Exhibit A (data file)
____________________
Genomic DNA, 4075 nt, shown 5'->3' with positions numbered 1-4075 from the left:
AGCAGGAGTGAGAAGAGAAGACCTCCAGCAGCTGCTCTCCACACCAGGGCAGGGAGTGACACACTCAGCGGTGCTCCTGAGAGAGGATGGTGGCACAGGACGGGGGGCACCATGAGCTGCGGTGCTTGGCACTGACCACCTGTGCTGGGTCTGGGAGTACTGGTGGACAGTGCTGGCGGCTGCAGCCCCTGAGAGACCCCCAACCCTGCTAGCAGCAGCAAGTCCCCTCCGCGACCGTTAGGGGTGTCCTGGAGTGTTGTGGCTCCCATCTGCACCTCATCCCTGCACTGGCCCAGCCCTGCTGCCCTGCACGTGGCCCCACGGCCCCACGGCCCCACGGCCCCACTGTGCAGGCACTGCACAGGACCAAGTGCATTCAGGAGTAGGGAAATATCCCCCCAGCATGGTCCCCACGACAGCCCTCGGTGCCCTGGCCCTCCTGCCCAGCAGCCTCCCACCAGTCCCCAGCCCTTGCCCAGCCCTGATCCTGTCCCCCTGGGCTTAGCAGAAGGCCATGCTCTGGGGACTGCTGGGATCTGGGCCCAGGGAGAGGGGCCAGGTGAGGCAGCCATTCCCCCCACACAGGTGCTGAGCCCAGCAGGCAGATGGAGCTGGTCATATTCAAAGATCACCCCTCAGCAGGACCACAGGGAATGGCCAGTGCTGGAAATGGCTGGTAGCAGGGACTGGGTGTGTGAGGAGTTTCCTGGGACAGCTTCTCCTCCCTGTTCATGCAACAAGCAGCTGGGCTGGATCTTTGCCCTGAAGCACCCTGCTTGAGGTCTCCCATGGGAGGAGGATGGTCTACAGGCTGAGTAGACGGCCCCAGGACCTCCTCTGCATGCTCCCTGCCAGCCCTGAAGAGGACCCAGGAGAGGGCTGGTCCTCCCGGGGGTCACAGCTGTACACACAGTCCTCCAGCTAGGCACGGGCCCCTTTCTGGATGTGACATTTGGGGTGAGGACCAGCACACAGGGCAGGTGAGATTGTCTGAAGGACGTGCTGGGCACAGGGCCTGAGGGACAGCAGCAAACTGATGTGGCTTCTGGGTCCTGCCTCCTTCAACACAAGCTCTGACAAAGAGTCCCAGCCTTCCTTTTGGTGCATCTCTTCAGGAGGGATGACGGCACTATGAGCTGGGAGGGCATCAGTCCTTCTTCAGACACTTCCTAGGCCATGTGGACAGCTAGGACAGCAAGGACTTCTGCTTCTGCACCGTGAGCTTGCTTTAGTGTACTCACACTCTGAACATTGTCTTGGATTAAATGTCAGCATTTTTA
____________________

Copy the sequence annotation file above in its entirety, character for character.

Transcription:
Genomic DNA, 4075 nt, shown 5'->3' with positions numbered 1-4075 from the left:
AGCAGGAGTGAGAAGAGAAGACCTCCAGCAGCTGCTCTCCACACCAGGGCAGGGAGTGACACACTCAGCGGTGCTCCTGAGAGAGGATGGTGGCACAGGACGGGGGGCACCATGAGCTGCGGTGCTTGGCACTGACCACCTGTGCTGGGTCTGGGAGTACTGGTGGACAGTGCTGGCGGCTGCAGCCCCTGAGAGACCCCCAACCCTGCTAGCAGCAGCAAGTCCCCTCCGCGACCGTTAGGGGTGTCCTGGAGTGTTGTGGCTCCCATCTGCACCTCATCCCTGCACTGGCCCAGCCCTGCTGCCCTGCACGTGGCCCCACGGCCCCACGGCCCCACGGCCCCACTGTGCAGGCACTGCACAGGACCAAGTGCATTCAGGAGTAGGGAAATATCCCCCCAGCATGGTCCCCACGACAGCCCTCGGTGCCCTGGCCCTCCTGCCCAGCAGCCTCCCACCAGTCCCCAGCCCTTGCCCAGCCCTGATCCTGTCCCCCTGGGCTTAGCAGAAGGCCATGCTCTGGGGACTGCTGGGATCTGGGCCCAGGGAGAGGGGCCAGGTGAGGCAGCCATTCCCCCCACACAGGTGCTGAGCCCAGCAGGCAGATGGAGCTGGTCATATTCAAAGATCACCCCTCAGCAGGACCACAGGGAATGGCCAGTGCTGGAAATGGCTGGTAGCAGGGACTGGGTGTGTGAGGAGTTTCCTGGGACAGCTTCTCCTCCCTGTTCATGCAACAAGCAGCTGGGCTGGATCTTTGCCCTGAAGCACCCTGCTTGAGGTCTCCCATGGGAGGAGGATGGTCTACAGGCTGAGTAGACGGCCCCAGGACCTCCTCTGCATGCTCCCTGCCAGCCCTGAAGAGGACCCAGGAGAGGGCTGGTCCTCCCGGGGGTCACAGCTGTACACACAGTCCTCCAGCTAGGCACGGGCCCCTTTCTGGATGTGACATTTGGGGTGAGGACCAGCACACAGGGCAGGTGAGATTGTCTGAAGGACGTGCTGGGCACAGGGCCTGAGGGACAGCAGCAAACTGATGTGGCTTCTGGGTCCTGCCTCCTTCAACACAAGCTCTGACAAAGAGTCCCAGCCTTCCTTTTGGTGCATCTCTTCAGGAGGGATGACGGCACTATGAGCTGGGAGGGCATCAGTCCTTCTTCAGACACTTCCTAGGCCATGTGGACAGCTAGGACAGCAAGGACTTCTGCTTCTGCACCGTGAGCTTGCTTTAGTGTACTCACACTCTGAACATTGTCTTGGATTAAATGTCAGCATTTTTA